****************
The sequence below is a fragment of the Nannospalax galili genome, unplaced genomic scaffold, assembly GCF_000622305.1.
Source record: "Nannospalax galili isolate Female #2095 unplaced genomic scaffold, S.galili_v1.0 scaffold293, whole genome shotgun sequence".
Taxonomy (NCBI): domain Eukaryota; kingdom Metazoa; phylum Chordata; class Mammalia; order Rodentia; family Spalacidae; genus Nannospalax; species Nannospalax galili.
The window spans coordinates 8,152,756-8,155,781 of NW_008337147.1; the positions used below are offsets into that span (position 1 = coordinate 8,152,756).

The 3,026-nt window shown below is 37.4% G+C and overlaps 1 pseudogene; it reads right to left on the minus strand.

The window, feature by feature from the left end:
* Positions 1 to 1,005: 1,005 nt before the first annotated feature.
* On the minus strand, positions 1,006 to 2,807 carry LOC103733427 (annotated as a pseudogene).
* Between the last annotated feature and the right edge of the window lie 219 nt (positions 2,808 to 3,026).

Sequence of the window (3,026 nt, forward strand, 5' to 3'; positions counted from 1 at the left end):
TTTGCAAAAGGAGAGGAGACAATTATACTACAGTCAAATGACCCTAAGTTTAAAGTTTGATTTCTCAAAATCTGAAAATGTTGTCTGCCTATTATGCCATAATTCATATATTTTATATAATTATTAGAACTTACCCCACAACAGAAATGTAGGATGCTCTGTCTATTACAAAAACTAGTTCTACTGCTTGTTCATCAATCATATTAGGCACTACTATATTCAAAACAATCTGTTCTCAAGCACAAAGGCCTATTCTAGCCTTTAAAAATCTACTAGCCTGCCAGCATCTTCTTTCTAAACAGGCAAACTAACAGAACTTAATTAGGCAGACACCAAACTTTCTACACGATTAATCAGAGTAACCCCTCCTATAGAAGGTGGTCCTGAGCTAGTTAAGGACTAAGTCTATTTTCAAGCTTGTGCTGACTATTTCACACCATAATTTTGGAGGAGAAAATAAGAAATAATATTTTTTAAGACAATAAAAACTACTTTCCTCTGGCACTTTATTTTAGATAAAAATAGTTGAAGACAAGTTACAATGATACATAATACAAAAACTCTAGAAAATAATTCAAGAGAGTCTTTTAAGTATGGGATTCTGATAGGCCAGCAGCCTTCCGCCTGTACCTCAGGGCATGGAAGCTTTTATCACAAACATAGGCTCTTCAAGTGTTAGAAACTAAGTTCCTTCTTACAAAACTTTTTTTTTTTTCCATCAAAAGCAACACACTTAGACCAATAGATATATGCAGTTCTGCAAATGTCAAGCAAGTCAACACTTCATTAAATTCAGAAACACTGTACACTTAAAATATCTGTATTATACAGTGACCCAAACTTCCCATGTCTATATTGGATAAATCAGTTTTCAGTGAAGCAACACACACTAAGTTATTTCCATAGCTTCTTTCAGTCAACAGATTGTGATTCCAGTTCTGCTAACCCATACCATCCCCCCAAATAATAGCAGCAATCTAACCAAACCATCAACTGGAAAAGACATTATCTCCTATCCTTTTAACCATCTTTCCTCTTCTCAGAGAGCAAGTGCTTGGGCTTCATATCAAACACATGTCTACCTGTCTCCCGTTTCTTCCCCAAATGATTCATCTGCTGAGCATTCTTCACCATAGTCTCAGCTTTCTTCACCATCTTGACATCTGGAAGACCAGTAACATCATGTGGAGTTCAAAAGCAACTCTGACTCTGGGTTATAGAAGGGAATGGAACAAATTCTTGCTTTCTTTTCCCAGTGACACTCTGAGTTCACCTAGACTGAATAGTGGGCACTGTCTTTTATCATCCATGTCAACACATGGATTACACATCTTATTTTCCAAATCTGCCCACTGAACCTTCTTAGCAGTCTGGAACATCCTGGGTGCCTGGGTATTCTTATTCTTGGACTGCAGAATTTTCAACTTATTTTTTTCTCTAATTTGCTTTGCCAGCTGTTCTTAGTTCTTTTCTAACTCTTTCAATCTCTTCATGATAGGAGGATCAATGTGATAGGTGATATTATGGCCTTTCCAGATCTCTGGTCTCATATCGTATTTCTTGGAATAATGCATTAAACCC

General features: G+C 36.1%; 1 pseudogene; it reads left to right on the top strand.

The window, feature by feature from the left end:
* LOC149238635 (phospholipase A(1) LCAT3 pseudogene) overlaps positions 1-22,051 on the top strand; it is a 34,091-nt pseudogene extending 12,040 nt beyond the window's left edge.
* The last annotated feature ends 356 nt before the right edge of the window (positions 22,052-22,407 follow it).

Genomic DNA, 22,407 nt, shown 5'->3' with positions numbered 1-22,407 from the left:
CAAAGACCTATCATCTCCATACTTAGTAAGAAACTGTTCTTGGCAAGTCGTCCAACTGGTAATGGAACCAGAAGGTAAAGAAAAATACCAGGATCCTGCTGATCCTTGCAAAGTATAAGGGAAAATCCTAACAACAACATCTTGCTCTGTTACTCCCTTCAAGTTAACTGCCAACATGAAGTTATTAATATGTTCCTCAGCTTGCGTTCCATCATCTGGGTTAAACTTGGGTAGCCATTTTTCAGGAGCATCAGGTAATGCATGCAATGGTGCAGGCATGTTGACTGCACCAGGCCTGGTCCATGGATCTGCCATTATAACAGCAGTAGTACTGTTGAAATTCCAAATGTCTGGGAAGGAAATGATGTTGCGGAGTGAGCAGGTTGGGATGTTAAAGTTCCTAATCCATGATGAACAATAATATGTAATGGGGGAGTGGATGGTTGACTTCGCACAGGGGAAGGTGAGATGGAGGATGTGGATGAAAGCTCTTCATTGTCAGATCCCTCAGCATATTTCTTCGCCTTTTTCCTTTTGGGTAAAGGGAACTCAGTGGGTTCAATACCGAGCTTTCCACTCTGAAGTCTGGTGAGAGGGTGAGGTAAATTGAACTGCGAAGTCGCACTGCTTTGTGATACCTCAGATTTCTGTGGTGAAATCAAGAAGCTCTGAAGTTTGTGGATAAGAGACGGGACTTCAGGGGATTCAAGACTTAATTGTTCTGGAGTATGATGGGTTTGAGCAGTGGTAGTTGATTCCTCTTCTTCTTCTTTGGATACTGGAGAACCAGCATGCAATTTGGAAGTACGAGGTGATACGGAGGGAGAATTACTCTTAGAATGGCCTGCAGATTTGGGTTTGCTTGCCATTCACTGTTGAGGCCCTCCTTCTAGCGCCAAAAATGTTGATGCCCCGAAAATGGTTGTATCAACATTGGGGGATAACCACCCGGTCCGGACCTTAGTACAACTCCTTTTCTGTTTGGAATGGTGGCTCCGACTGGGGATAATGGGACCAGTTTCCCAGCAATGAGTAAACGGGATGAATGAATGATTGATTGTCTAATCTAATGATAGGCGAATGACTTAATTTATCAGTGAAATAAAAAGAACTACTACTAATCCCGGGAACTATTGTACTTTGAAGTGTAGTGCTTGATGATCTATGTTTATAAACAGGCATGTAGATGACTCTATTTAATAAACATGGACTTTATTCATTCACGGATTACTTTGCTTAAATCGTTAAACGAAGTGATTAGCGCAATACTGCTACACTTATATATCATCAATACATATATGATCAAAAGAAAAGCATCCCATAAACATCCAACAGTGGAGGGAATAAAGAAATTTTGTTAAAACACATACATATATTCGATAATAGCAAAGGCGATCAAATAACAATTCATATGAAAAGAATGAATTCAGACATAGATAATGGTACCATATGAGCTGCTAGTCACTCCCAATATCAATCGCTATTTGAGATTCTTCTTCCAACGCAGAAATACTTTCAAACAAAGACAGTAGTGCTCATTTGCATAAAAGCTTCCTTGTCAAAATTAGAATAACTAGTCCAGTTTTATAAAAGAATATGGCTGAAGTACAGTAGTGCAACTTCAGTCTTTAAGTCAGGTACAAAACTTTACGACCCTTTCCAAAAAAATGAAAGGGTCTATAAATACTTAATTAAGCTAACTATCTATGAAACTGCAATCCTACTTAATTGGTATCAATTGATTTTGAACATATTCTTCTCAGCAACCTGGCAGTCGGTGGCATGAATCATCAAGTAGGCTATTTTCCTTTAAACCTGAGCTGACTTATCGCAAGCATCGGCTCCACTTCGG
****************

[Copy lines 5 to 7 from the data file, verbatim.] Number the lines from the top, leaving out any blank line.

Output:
The 3,026-nt window shown below is 37.4% G+C and overlaps 1 pseudogene; it reads right to left on the minus strand.

The window, feature by feature from the left end:
* Positions 1 to 1,005: 1,005 nt before the first annotated feature.